By Jane M. Orient, M.D.
One of my personal projects is to help distribute RadStickers to American firefighters and police officers so they will have them in the event of a real nuclear disaster, such as detonation of a terrorist (or North Korean) nuclear bomb. I have a RadSticker on my credit card, and also carry a credit-card sized SIRAD (self-indicating instant radiation alert dosimeter, see http://www.jplabs.com). In addition, I have a NukAlert, which is a dose-rate meter that chirps like a bird if it detects dose rates greater than 0.1 rad/hr (http://www.nukalert.com).
My SIRAD is showing a dose of between 2 and 5 rads because I usually forget to take it out of my carry-on luggage before it goes through the x-ray machine. It has made about 20 trips through there by now. It makes me wonder how much the TSA agent gets from standing by the machine all day. It is shielded, of course, but how effectively? I don’t see any of those lead aprons that x-ray technicians wear. If I worked for TSA, I’d have a SIRAD in my pocket. Agents used to be issued dosimeters.
The main purpose of RadStickers is to prevent panic. They are not very sensitive, so they are not going to pick up background radiation, or the excess radiation from a load of bananas or pottery. The lowest reading is 25 rads. An acute dose of less than 100 rads probably wouldn’t make you sick. A dose between 300 and 400 rads causes acute radiation sickness and a 50% chance of death. There’s a widespread belief that the teeniest dose might increase your risk of getting cancer in 20 years, say adding 1% to the 25% risk you have anyway, but there is also much evidence that low doses are actually protective.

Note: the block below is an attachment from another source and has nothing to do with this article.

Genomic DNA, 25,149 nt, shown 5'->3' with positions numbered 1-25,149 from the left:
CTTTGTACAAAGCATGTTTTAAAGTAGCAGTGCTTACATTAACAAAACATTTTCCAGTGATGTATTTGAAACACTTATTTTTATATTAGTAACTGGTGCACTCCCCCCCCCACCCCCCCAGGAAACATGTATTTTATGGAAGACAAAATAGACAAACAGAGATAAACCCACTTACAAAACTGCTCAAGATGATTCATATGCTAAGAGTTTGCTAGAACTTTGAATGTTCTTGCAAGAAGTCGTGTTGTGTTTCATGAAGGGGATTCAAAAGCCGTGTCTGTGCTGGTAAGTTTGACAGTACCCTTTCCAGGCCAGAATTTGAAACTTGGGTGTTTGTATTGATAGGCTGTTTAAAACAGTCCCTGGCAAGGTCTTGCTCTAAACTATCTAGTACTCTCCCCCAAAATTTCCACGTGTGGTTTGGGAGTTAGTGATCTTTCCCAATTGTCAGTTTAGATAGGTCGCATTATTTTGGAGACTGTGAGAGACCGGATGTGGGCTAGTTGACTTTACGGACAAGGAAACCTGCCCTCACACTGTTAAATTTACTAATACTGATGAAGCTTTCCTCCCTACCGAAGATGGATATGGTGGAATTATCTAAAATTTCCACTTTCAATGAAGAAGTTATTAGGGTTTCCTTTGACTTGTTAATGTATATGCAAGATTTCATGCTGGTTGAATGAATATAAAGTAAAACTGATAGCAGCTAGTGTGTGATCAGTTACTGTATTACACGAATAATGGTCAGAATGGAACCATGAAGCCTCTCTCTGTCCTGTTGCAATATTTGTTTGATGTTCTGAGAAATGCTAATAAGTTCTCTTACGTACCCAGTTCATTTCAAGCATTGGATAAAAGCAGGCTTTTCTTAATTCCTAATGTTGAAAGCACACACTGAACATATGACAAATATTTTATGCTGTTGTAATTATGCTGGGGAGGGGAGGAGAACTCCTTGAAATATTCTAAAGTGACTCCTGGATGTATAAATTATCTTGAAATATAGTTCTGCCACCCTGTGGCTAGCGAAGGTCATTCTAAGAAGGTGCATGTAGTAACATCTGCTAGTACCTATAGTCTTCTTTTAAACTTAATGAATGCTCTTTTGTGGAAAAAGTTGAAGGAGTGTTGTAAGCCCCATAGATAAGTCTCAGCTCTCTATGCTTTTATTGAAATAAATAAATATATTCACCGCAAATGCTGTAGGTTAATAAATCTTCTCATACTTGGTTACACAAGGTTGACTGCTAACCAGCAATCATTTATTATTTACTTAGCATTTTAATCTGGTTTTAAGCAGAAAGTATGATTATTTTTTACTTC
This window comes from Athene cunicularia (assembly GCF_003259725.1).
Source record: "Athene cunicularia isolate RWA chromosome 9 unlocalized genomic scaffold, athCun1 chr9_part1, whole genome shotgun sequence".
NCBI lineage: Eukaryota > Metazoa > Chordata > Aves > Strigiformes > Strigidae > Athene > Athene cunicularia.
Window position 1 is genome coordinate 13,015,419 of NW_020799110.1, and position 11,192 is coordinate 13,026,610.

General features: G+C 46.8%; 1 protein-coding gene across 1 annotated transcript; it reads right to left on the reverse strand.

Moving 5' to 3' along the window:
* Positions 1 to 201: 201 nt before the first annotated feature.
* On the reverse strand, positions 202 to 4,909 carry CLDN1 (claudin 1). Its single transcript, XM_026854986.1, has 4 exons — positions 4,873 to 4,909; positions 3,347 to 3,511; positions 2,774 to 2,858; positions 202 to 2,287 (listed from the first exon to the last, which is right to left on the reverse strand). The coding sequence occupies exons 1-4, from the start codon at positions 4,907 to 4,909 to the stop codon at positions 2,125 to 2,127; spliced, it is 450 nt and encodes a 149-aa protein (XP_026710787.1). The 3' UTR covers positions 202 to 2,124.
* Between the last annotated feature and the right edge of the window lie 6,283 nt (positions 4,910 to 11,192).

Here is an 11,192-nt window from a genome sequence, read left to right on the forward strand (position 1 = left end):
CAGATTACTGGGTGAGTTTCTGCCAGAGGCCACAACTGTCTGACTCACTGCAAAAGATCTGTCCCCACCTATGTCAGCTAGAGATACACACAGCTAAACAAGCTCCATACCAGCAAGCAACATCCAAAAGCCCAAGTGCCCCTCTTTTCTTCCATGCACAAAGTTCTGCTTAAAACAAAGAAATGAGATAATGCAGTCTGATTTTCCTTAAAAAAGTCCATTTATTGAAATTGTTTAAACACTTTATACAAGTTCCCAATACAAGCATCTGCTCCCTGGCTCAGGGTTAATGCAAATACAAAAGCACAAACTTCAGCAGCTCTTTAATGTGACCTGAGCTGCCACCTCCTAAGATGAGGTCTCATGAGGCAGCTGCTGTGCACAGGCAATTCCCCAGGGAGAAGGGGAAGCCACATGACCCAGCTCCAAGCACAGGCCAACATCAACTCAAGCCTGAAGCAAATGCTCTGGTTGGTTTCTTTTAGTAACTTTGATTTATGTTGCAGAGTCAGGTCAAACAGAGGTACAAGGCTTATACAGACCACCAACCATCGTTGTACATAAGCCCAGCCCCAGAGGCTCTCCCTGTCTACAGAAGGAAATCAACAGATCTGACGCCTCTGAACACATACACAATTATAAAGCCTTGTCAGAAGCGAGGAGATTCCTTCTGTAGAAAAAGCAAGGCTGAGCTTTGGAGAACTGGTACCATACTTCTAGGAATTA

For perspective, here are some numbers. At the gate of one Japanese plant during a fire, the dose-rate was temporarily as high as 11,000 microsieverts/hr, quickly dropping back to 600 microsieverts/hr. The level at the edge of the evacuation zone was 300 microsieverts/hr. In the older radiation-protection units, that’s from 1.1 rem/hr down to 0.03 rem/hr. The dose from one chest x-ray is about 0.01 rem and from a full-body spiral CT scan up to 10 rem. (In this context 1 rem is about the same as 1 rad.) If you stood at the gate of the plant for 10 hours at the highest dose-rate, you’d get as much radiation as from the total-body CT scan.
Irresponsible terror-mongers have been distributing material on the internet predicting an instantly lethal dose of 750 rads hitting western and intermountain North America within 10 days. This is preposterous.